Okay, you've probably seen film or video footag on TV. But if you haven't been to a launch, at least as close as the thousands of cars stacked up back out on the highway, you just don't know anything about it.

At first the world is nothing but horizon, endless ocean and sky, all of it still, tranquil, serene. Three-hundred-and-sixty-degree Spielberg, rich and vivid. Lazy clouds overhead, a flight of birds just visible gliding low over marsh flats in the distance, a few boats out on the water. The stillness is not perfect - there is the countdown bellowing out of those superb speaker horns, and there is the internal thunder of elevated pulse - but basically the world is as it has always been: at rest, indifferent to anything any of the scurrying ants on its surface might come up with.

Then Hell breaks loose.

A dirty white explosion spreads in all directions. At its center, beneath the stacked array, a Beast is born. It is mighty. And angry. Its roar shatters the world, splits the sky, echoes up and down the Florida coast and miles out to sea. You thought you knew what to expect, but this is louder. The sound is tangible, hits you with physical force, vibrates up your legs from the ground beneath your feet, scares the living shit out of you. Your first thought is that you are witnessing a disaster even more awful than Challenger: an on-the-pad explosion.

Then the Beast's two big brothers wake up - the giant solid rocket boosters - and Heaven, Hell, Purgatory, and Limbo all break loose together and start to argue. The sound is indescribable, just short of unbearable. So insensate is the rage of this new Beast that the world itself will not have it. No matter that something the size and weight of an apartment building is sitting on its back: it lifts from the ground on a raving column of its own fury and rises impossibly into the air, becomes a thick growing tower of white smoke, the 128-ton Shuttle stack balanced on top like a Ping-Pong ball on the stream from a fire hose. The bonds of Earth can be as surly as they like: the Beast is surlier, shrugs its terrible shoulders, and slips them clean.

You realize that you are pounding your hands together and screaming 'Go, baby, go!' like an idiot at the top of your lungs, and you gather that everyone around you is doing the same, but you can't hear any of it. Part of you wishes you had control of your hands so that you could take photos like you planned to, and another part is amused at the audacity of the notion that this literally earthshaking event could possibly be squeezed through a pinhole and captured on a piece of celluloid smaller than a matchbook. Instead you watch in reverent terror as a utensil built by bald apes flings ninety-seven tons of metal and plastic two million miles.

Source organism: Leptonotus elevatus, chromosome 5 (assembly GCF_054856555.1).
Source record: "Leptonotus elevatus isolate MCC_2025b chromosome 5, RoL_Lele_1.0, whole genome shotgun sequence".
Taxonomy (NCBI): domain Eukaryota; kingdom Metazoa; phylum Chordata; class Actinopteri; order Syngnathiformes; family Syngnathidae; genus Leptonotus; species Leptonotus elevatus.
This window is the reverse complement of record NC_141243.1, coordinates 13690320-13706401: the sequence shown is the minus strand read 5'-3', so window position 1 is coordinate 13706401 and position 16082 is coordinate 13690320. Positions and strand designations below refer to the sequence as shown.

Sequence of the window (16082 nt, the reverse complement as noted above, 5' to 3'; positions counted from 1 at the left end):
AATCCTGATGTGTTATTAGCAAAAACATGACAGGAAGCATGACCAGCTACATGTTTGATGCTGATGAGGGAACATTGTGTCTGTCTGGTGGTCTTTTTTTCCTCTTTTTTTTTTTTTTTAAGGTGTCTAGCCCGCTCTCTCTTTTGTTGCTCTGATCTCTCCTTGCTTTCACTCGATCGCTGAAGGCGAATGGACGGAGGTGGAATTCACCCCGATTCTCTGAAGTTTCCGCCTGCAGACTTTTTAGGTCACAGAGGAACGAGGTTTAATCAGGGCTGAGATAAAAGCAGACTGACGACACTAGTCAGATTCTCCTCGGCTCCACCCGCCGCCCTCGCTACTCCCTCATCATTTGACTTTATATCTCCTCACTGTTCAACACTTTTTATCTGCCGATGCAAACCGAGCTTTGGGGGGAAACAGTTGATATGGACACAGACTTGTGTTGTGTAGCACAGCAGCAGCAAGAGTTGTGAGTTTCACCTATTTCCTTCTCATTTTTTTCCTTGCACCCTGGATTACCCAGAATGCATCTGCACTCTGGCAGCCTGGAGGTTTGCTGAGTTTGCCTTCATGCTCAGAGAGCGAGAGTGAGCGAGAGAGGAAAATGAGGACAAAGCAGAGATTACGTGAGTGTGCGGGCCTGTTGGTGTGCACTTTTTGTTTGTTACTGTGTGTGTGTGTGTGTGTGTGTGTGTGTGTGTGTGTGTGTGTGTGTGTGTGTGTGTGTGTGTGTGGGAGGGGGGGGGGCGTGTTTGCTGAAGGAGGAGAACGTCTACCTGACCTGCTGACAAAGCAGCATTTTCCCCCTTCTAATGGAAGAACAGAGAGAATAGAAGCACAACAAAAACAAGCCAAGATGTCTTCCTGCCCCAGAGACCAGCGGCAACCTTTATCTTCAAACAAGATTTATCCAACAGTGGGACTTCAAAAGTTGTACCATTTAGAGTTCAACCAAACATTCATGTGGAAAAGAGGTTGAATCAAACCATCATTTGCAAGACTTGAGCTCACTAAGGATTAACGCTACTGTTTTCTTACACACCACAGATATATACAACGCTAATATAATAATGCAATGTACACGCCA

With five live men aboard.

You can read about something like that, and see it on television, and spend a large portion of your leisure hours trying to imagine what it must be like and thinking about what it means, and you think you get it. You're a space buff: if anybody gets it, you do. And I suppose you do - as an intellectual concept. Then you go there and see it with your own eyes, feel it with your own bones . . . and are astonished to discover that only now, for the first time, do you really Get It. Until now space travel had been real to me in the same sense that World War II was real to me, or China: I'd been told about it and had no reason to doubt what I'd been told. Now I got it.

For two million years it had been only a fantasy, a monkey dream. For the first fifteen years of my own life it had still been only a fantasy, something a teacher or a scientist might laugh at you for believing in. For the next quarter century it had been a news story - one that seemed to bore most of my fellow citizens silly. But now it was reality - real reality; that is, the part experienced by me - and the two-million-year-old dream had really come true:

The species I belonged to had figured out how to climb the biggest tree there is. We were already becoming familiar with its lowest branches.

In that moment, I knew, as fact, with utter certainty, that one day we were going to climb all the way to the top. Nothing was going to prevent us. Not presidents, proxmires, press, public opinion, economic forces, or nuclear winter.

No, it could be delayed, but it could not be stopped. This was evolution in action, before my eyes. As surely as we had come down out of the trees, as surely as we had crawled up out of the tidal pools in the first place, we were going to do this thing.

Spider Robinson - Callahan's Key